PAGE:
analysisBy Stephen Grootes
As a nation we like to discuss our rights, and how they all devolve from the Constitution. Perhaps our favourite rights are those to freedom of expression, association and movement. Those are a major part of what make us a free country.
However, there are times when control of the state apparatus is too tempting for those who control the levers of state power. And whenever that power is abused, there will be a reaction that would be far worse than what was trying to be avoided. In this case, it's about Julius Malema, Nkandla, and the right to use public roads. And if those roads are not kept public, our democracy will be very much poorer.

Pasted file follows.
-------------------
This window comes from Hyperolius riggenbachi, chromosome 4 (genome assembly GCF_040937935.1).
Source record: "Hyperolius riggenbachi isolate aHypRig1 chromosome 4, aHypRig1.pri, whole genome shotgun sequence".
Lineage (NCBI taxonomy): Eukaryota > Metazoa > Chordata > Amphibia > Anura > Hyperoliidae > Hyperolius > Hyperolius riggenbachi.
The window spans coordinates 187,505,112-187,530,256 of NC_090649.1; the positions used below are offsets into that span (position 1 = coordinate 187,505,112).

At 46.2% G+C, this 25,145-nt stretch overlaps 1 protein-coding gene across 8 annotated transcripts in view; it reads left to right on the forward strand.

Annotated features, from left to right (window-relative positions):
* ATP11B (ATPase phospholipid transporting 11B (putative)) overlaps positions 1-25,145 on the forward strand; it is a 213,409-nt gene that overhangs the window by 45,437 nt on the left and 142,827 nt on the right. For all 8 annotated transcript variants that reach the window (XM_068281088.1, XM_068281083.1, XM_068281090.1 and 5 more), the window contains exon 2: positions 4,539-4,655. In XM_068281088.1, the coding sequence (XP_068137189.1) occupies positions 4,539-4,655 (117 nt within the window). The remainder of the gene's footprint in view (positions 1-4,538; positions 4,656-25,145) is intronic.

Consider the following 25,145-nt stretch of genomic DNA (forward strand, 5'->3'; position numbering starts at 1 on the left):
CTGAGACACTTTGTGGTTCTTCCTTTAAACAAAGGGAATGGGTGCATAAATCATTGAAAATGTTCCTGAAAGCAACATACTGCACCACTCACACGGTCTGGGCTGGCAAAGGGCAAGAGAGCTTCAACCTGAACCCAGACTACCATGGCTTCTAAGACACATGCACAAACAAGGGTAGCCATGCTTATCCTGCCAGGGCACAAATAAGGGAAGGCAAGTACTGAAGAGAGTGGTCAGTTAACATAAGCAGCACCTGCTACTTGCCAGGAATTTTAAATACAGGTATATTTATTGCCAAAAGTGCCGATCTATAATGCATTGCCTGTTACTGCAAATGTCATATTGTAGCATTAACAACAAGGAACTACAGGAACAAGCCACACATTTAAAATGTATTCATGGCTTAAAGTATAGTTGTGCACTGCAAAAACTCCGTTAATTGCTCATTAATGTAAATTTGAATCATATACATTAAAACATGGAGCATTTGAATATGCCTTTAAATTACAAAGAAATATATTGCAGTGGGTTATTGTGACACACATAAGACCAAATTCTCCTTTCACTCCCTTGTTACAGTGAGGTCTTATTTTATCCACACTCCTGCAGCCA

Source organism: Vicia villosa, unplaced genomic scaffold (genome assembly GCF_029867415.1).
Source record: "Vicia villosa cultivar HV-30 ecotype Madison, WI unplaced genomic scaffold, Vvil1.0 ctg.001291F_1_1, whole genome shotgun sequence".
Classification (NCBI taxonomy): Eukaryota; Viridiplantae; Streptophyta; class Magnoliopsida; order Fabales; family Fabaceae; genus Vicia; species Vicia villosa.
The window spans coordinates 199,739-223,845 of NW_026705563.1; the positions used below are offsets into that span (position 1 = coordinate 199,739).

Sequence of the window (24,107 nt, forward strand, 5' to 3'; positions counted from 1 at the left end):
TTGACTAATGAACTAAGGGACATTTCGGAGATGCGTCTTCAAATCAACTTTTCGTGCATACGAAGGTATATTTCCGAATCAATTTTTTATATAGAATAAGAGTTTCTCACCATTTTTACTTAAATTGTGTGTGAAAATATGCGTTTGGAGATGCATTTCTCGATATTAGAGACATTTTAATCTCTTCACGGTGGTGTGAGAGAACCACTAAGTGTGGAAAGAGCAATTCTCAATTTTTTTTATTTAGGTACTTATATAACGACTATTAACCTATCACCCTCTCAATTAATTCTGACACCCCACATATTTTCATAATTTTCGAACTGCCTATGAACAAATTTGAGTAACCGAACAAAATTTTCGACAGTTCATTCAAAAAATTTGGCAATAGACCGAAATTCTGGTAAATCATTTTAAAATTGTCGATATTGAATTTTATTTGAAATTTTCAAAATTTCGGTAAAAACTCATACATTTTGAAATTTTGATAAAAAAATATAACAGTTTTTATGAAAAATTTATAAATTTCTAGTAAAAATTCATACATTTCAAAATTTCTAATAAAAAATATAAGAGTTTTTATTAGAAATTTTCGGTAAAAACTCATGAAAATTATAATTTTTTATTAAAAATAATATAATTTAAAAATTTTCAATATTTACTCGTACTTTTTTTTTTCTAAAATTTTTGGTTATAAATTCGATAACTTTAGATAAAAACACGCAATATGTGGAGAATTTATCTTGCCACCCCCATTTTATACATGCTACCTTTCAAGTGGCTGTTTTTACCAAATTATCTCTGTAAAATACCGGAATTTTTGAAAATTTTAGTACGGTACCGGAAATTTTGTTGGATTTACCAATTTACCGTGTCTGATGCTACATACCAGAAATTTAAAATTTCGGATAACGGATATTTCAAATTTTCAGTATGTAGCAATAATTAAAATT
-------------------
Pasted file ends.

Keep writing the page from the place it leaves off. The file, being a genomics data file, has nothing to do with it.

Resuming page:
On Saturday, while President Jacob Zuma was speaking to a packed, disciplined, and possibly controlled crowd at the Mbombela Stadium, a typically Malema-esque drama was playing out around his home. Malema had decided to go and hand over a house to one of Zuma's neighbours.
It's good politics. He would get to contrast the "museum to corruption" where our Number One family lives, to the tiny structure that a much poorer family occupies. It would also create a confrontation. And...